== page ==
WASHINGTON, May 4, 2011 /PRNewswire-USNewswire/ -- The delay in round two of Medicare's controversial "competitive" bidding program for home medical equipment and services underscores that program's severe design flaws. Opposition to the program continues to build among patient and consumer groups and among members of Congress where one fifth of the House of Representatives has gone on record favoring repeal of the program.
"The federal government's announcement last month about the delayed timeline for implementation of a second round of bidding is the clearest signal yet that there are failings built right into the bidding system," said Tyler J. Wilson, president of the American Association for Homecare.
The bidding program will affect millions of Medicare beneficiaries nationwide who require oxygen therapy, enteral nutrients (tube feeding), continuous positive air pressure (CPAP) and respiratory assistive devices, power wheelchairs, walkers, hospital beds and support surfaces, and mail-order diabetic supplies.
As designed by the federal agency that runs Medicare, the Centers for Medicare and Medicaid Services (CMS), the Medicare bidding program severely and arbitrarily restricts the number of companies that are allowed to provide those types of home medical equipment and services that are subject to bidding. As 167 economists and auction experts noted in a letter to Congress last year, the bidding system is deeply flawed and will produce unsustainable pricing and a "race to the bottom" in terms of healthcare.
In March, 2011, Congressmen Glenn Thompson (R-Pa.) and Jason Altmire (D-Pa.) introduced H.R. 1041, a bipartisan bill in the U.S. House of Representatives that would repeal this bidding program. So far that bill has 88 cosponsors – one out of five Representatives – with broad support from both Republicans and Democrats.
Rep. Thompson stated, "Auction and bidding experts have resoundingly agreed that the program does not work. Delaying round two only kicks the can to a future date. While this is an indication that the Fairness in Medicare Bidding Act (H.R. 1041) is gaining momentum, we must continue efforts to educate policy makers here in Washington about the disastrous affects this program will have on our communities and Medicare beneficiaries."
"CMS's decision to delay round two of the competitive bidding program shows that even it acknowledges that this program is seriously flawed," said Rep. Altmire. "The truth is that no matter how CMS tries to tweak its competitive bidding program, it will continue to be a fundamentally bad deal for our nation's seniors and small businesses. I will continue working in Congress to repeal this program and protect seniors' access to the quality care that they deserve."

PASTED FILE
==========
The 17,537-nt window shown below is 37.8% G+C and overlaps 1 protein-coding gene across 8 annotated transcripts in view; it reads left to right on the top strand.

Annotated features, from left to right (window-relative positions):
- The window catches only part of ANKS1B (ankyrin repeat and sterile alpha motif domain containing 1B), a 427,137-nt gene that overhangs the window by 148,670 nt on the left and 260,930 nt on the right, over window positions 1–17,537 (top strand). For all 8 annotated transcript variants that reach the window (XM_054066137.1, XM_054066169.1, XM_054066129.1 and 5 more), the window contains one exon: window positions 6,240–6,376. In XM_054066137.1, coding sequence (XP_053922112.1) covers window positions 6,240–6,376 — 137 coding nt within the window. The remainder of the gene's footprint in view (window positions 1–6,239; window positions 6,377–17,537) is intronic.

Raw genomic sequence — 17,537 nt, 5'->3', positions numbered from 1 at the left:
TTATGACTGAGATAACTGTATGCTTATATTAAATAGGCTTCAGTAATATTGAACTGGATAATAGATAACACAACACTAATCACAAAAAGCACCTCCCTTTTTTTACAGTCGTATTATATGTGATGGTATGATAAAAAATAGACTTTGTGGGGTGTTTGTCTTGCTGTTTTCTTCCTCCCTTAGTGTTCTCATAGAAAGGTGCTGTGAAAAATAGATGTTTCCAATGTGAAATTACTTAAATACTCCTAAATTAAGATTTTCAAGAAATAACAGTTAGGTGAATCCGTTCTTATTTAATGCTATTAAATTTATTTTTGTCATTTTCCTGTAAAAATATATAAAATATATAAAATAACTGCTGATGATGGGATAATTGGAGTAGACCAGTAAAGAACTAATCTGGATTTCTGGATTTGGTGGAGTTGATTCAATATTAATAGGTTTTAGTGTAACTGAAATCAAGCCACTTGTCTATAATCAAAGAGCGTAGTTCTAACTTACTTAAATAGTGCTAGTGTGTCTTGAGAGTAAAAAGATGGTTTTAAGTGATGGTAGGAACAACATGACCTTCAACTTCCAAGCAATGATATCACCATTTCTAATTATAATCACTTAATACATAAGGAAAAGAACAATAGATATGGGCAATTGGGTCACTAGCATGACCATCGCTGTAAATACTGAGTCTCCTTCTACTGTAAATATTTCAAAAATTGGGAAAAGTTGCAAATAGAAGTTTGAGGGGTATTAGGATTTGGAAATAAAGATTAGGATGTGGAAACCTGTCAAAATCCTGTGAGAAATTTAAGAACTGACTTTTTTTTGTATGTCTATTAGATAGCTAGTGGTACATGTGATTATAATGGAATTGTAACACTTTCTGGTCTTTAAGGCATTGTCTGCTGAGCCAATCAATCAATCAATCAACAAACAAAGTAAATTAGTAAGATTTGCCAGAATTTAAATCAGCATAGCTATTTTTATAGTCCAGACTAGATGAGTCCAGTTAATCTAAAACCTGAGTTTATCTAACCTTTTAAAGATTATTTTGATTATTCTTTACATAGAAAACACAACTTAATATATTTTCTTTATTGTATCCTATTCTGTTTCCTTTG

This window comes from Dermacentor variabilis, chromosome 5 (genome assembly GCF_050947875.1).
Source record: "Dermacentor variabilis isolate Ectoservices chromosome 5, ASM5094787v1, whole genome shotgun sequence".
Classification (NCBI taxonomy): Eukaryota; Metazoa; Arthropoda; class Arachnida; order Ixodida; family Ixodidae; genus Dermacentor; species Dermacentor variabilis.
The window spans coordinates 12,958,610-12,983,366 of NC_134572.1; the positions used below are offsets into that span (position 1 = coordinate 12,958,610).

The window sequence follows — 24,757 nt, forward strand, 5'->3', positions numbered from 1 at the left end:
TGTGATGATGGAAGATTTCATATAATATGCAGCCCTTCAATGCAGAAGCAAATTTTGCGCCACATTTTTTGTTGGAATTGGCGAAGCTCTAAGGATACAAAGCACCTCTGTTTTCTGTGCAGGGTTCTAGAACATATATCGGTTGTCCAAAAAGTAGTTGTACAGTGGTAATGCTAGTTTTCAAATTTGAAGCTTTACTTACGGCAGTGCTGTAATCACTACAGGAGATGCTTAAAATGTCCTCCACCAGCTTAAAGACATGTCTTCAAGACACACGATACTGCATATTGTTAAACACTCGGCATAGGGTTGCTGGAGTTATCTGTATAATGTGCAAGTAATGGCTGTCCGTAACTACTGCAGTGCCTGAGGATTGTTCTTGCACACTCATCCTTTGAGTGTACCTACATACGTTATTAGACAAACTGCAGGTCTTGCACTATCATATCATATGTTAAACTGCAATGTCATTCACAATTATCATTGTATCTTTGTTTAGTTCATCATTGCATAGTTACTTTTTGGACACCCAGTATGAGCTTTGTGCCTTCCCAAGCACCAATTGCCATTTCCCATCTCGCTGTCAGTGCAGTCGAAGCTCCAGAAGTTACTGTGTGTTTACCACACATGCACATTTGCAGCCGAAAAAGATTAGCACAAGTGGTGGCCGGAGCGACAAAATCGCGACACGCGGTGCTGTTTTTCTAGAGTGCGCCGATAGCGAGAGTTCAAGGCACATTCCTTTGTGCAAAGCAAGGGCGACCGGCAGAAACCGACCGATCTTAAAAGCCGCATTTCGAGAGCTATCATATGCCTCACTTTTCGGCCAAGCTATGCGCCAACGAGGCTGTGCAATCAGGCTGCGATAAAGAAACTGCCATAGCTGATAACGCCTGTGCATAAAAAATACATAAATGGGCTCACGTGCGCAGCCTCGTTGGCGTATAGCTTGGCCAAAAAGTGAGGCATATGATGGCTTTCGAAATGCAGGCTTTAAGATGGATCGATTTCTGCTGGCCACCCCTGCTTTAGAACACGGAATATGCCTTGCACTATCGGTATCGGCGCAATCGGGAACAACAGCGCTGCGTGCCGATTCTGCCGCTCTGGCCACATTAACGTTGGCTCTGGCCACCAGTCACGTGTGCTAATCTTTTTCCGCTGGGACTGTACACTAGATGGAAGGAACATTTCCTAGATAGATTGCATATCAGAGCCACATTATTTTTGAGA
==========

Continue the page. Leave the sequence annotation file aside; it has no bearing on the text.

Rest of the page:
More than two dozen patient advocacy and consumer groups also have endorsed H.R. 1041. Those organizations include the ALS Association, the Brain Injury Association of America, the Christopher and Dana Reeve Foundation, the International Ventilator Users Network, the Muscular Dystrophy Association, National Emphysema and COPD Association, the National Council on Independent Living, the National Spinal Cord Injury Association, and United Spinal Association, among others.
In January 2011, round one of the bid program was implemented in nine metropolitan areas – Charlotte, Cincinnati, Cleveland, Dallas-Fort Worth, Kansas City, Miami, Orlando, Pittsburgh, and Riverside, California. Since then, patients, clinicians, and homecare providers have reported:
- Difficulty finding a local equipment or service provider;
- Delays in obtaining medically required equipment and services;
- Longer than necessary hospital stays due to trouble discharging patients to home-based care;
- Far fewer choices for patients when selecting equipment or providers;
- Reduced quality; and
- Confusing or incorrect information provided by Medicare.
CMS has revised the implementation timeline for round two of the bidding program, which targets an additional 91 metropolitan statistical areas, and says it will announce contract winners for the 91 areas in Spring 2013 for implementation in Summer 2013.
"We have said for a long time that competitive bidding will not work for Medicare patients or businesses," said Tyler Wilson. "Home-based care is the most cost-effective setting for post-acute care and long-term care, yet Congress has been cutting reimbursement rates for home medical equipment and services for more than a decade even though it represents less than 1.5 percent of Medicare spending. Medicare spending in this sector is declining. This bidding program is merely a solution in search of a problem."
The American Association for Homecare represents durable medical equipment providers, manufacturers, and other organizations in the homecare community. Members serve the medical needs of millions of Americans who require oxygen equipment and therapy, mobility assistive technologies, medical supplies, inhalation drug therapy, home infusion, and other medical equipment and services in their homes. The Association's members operate more than 3,000 homecare locations in all 50 states. Visit www.aahomecare.org/competitivebidding.
SOURCE American Association for Homecare